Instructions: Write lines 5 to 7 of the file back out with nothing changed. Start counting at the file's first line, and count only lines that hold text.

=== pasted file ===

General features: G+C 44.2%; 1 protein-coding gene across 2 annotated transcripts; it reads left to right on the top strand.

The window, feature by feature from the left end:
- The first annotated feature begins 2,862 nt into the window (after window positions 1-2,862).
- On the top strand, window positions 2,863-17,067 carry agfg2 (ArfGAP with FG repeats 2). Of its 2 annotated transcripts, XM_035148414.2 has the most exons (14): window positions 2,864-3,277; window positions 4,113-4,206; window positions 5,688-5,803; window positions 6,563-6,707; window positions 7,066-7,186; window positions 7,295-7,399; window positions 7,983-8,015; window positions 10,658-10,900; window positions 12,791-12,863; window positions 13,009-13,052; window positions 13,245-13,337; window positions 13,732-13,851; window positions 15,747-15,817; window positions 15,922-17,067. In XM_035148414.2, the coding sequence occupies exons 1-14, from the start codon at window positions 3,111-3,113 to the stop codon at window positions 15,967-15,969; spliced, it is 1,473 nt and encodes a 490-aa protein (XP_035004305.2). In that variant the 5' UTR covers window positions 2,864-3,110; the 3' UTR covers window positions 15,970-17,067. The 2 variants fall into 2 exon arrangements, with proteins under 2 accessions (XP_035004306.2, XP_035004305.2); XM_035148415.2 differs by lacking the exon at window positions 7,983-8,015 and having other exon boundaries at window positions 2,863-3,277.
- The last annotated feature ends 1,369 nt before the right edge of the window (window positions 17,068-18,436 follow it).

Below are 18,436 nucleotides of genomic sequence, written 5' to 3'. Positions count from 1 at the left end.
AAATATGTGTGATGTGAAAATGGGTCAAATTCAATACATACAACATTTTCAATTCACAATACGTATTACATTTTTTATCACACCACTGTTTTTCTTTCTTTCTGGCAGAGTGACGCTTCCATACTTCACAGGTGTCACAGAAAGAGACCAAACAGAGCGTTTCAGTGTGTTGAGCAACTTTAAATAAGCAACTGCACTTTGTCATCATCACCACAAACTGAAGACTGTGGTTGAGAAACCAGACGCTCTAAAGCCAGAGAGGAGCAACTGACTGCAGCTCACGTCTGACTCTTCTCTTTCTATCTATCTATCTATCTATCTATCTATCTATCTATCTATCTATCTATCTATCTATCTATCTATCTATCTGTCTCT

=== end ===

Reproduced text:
- The last annotated feature ends 1,369 nt before the right edge of the window (window positions 17,068-18,436 follow it).

Below are 18,436 nucleotides of genomic sequence, written 5' to 3'. Positions count from 1 at the left end.
AAATATGTGTGATGTGAAAATGGGTCAAATTCAATACATACAACATTTTCAATTCACAATACGTATTACATTTTTTATCACACCACTGTTTTTCTTTCTTTCTGGCAGAGTGACGCTTCCATACTTCACAGGTGTCACAGAAAGAGACCAAACAGAGCGTTTCAGTGTGTTGAGCAACTTTAAATAAGCAACTGCACTTTGTCATCATCACCACAAACTGAAGACTGTGGTTGAGAAACCAGACGCTCTAAAGCCAGAGAGGAGCAACTGACTGCAGCTCACGTCTGACTCTTCTCTTTCTATCTATCTATCTATCTATCTATCTATCTATCTATCTATCTATCTATCTATCTATCTATCTATCTATCTGTCTCT